Migrating to the SCCM UDI for OSD, Part 2e: Driver Handling (continued)

Continued from part 2d:

In the previously explored client-side SCCM script, we saw some CSV files referenced by the client. These CSV files are not a natural part of the UDI environment, but must be generated by server-side script. What is in these files? Information about the driver packages and OS images that are defined in the SCCM database. Why not just have the client query SCCM for this information? Because to do so, we would need to inject privileged credentials into the WinPE environment, and I don’t want to do that. Creating the CSV files is a safe way to expose SCCM database info.

In authoring these posts, I see that at present the ‘zUVM-DriverCategories.csv’ gets generated twice… once when I run the ImportDrivers.ps1, and then again when running this script. Clearly this redundancy is not required. As I think about it, I probably should retire this script and merge the creation of the zUVM-OSImages.csv file into the script that updates our UDI Wizard display. I guess that will have to wait for version 2.0 of this guide.

This approach comes with the requirement that we update the CSV files any time a new OS or driver package is added to SCCM. We will get to the automation of the update process in a bit. But first, here is the UDI client CSV info file generation script, in PowerShell, of course:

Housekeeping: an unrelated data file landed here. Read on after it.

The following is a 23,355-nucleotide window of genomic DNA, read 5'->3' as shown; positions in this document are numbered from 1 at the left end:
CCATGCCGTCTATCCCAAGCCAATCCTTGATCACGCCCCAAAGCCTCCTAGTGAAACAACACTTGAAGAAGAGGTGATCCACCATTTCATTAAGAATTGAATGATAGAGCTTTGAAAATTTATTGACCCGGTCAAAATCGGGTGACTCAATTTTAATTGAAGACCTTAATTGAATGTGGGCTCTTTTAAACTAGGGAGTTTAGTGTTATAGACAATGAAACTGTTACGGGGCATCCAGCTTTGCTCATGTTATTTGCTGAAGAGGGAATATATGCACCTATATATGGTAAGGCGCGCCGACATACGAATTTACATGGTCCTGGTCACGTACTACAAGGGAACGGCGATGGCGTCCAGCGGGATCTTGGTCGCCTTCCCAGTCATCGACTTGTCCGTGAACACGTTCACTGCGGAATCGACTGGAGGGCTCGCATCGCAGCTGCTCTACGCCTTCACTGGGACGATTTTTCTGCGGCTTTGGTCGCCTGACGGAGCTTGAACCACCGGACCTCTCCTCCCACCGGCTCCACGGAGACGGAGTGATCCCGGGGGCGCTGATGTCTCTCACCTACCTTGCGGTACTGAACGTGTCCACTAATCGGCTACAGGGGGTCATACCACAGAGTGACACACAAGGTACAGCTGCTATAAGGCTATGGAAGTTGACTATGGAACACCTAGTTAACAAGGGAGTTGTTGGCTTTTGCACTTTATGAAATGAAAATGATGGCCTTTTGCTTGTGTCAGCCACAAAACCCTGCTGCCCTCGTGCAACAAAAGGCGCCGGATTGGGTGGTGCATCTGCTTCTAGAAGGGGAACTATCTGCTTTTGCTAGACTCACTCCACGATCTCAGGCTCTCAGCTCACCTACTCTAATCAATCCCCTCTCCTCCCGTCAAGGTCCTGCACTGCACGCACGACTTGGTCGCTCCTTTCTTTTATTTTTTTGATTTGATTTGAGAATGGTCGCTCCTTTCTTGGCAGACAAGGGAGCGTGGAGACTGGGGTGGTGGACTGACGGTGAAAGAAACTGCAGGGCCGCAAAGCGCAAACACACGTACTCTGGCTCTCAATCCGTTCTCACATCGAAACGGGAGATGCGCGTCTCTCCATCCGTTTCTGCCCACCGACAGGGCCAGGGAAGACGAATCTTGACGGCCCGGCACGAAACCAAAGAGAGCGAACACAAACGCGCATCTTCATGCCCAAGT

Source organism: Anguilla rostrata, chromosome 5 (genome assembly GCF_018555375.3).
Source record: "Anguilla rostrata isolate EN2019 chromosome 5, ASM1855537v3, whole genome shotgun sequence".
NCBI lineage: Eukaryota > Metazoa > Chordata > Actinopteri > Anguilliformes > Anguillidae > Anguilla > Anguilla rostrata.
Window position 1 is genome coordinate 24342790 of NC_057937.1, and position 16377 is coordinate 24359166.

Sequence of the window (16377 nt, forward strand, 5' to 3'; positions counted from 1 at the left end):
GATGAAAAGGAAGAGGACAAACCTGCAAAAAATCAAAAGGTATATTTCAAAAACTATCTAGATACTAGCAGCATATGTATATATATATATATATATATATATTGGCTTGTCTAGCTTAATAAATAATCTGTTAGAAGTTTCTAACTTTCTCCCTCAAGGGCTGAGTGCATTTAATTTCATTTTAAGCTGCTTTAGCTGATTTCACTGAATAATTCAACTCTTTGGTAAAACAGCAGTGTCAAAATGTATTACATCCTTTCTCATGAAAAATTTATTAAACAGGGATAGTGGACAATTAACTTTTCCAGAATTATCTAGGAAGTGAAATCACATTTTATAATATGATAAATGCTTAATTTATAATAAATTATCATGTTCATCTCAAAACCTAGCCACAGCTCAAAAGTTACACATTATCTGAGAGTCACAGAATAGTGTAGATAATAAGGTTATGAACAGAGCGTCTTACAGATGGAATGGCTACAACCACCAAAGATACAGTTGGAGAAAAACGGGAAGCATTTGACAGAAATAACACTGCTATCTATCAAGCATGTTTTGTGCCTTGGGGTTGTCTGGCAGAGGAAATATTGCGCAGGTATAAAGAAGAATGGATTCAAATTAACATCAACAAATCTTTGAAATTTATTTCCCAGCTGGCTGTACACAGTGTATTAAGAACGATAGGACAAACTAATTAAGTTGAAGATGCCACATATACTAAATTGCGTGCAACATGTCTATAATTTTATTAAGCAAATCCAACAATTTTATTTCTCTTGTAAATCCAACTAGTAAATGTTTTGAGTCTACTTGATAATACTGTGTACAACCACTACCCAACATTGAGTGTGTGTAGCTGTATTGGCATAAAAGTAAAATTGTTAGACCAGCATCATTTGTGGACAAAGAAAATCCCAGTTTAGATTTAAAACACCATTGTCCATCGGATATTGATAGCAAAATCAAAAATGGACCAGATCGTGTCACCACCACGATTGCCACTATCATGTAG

You may note that this code uses the Get-CMOperatingSystem PowerShell module. Earlier I said that you should not use these PS modules. I did mean it, but I wrote this code before I discovered that the module is evil, and I don’t feel like re-writing the snippet. Call me lazy.

Observant readers may have noticed in the comments the text that reads: “YOU MUST ALSO RUN ‘build-UDIImageList.ps1’ to ensure that the images in the UDI Wizard are identical to the images used by the zUVMSetDriverCategories script.” The build-UDIImageList.ps1 script is a direct component of this driver handling routine. Instead, this script is used to populate SCCM OS Images into the UDI dialogs. However, since our driver handling logic is sensitive to the OS that was selected for installation, we now have a dependency on the our UDI dialog building process. I will present this script in part 3 of this blog series, where I will discuss OS Image selection in UDI.

But first we need to wrap up our discussion of driver handling, which I will do in part 2f, next…

Next: Drivers – File Structure and Dependencies

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